[A confession: my brain tends to make connections that most other people’s don’t. This can have good effects (coming up with original metaphors, solving complicated mathematical problems) and bad effects (blurting out socially inappropriate statements, paranoia).]
I think a writer needs these 2 contradictory qualities: the differentness from other people to say original things in an interesting way, and the sameness to be able to communicate with the reader. Poets often downplay the importance of the latter in this balance of centrifugal and centripetal social forces, because they are quite content to float around the exosphere alone. John Hegley is perhaps too ‘down-to-earth’ for my tastes, but I think he can help me learn how to fine-tune the balance for myself.
No, this isn’t a rant, it’s the title of one of the poems Don Paterson read yesterday. I was delighted to find that not only is most of his recent work metrical, it’s sometimes funny too. I even appreciated the humour in some of his poems I had been too bored to finish reading, such as “Song for Natalie ‘Tusja’ Beridze”. The jargon that had bogged me down in print washed pleasantly over me when read out in his charming Scottish accent.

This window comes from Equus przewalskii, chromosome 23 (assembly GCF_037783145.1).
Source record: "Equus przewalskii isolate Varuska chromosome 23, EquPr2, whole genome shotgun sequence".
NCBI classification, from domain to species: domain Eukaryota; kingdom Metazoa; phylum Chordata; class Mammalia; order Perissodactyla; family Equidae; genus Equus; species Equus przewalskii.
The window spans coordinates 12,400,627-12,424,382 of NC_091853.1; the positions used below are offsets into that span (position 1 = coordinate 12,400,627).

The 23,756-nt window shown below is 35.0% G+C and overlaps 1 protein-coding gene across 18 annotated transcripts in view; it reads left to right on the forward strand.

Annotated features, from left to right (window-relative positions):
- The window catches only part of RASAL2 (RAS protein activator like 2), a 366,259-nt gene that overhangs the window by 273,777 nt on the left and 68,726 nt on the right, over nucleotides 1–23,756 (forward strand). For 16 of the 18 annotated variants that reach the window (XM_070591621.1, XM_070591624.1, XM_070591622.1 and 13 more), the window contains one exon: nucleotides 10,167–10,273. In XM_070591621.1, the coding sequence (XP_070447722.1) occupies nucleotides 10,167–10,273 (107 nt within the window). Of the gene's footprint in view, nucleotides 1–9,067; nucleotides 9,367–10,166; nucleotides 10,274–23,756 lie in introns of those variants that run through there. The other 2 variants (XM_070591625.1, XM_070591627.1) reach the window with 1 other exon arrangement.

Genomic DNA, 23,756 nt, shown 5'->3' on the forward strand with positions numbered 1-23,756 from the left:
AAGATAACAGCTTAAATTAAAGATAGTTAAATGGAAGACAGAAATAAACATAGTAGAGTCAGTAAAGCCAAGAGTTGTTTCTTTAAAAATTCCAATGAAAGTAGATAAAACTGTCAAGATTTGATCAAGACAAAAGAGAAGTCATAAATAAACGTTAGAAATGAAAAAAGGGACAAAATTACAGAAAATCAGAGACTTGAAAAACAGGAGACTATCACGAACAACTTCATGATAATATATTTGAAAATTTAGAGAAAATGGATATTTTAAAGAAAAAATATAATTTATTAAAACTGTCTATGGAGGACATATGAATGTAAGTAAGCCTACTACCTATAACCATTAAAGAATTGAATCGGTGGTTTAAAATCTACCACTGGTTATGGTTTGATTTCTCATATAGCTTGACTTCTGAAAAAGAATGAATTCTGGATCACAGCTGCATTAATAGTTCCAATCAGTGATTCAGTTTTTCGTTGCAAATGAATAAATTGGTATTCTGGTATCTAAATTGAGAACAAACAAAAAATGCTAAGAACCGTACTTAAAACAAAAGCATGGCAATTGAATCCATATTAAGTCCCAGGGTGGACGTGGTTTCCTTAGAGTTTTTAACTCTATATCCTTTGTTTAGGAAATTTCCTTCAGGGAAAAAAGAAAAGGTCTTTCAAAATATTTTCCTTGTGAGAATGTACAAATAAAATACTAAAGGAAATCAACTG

The accent was a bit more problematic in his masterclass, where he spoke quite quickly and almost without interruption for 2 hours. I followed it all, but the strain of concentration on decoding made me even more brainless than usual when it eventually came to a practical exercise. But I still found it useful, and his advice was mostly very sound and sensible.
The one point I would take issue with is his advice that a poem isn’t worth writing if you know at the start what it is about. This seems to me to deny that the communication of ideas and emotions is a valid purpose of poetry. And it seems a charter for self-indulgent writing – I don’t necessarily want to read poetry where even the poet doesn’t know what it’s about. I think I’ve read enough of that sort already.
But this is a relatively minor complaint (and I know very well that it is my own peculiar hobbyhorse). On the whole I think he was an excellent choice for poet-in-residence at the Whipple Museum of Science. He seemed actually interested in science (especially science fiction), compared to the poets last year who mostly feared and disliked it.